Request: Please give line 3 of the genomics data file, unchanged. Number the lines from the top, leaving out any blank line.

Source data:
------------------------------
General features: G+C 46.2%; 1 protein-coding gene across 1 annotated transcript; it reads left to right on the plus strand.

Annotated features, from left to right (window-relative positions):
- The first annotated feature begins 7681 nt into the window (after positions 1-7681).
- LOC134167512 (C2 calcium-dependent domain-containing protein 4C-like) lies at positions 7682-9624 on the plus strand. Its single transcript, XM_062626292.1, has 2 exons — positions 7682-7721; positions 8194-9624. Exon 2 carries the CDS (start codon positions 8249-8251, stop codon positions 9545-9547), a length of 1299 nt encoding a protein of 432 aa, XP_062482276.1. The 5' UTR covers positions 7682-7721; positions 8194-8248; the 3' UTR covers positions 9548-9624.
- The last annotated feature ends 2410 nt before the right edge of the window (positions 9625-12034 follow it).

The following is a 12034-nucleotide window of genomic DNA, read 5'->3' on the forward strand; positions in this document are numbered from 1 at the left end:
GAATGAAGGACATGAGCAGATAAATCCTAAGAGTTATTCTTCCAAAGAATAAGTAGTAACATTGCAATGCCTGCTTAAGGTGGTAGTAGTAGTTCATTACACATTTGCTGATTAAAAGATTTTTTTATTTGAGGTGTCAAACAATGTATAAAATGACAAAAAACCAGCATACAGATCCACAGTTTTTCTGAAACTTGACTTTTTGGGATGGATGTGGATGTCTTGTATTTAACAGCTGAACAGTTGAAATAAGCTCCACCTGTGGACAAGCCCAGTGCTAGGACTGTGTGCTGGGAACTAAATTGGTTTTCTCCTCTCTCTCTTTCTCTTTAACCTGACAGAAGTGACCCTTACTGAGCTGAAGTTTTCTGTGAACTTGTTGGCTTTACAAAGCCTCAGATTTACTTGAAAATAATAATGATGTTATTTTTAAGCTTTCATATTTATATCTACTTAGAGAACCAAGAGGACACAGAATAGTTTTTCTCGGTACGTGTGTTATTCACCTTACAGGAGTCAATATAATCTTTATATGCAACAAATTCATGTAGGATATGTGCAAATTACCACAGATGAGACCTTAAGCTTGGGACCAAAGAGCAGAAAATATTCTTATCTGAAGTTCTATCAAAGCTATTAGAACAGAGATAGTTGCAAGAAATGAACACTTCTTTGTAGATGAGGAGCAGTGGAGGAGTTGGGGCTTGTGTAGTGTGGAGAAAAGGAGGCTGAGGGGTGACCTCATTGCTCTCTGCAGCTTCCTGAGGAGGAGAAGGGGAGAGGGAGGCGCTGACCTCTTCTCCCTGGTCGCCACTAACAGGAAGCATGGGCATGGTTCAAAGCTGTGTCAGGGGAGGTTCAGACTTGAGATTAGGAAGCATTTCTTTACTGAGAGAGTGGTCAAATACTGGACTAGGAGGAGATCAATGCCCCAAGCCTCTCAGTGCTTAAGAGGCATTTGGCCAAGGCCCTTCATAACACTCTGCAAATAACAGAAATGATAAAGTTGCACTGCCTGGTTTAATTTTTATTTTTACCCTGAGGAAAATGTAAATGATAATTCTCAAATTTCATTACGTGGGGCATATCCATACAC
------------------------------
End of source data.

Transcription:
- The first annotated feature begins 7681 nt into the window (after positions 1-7681).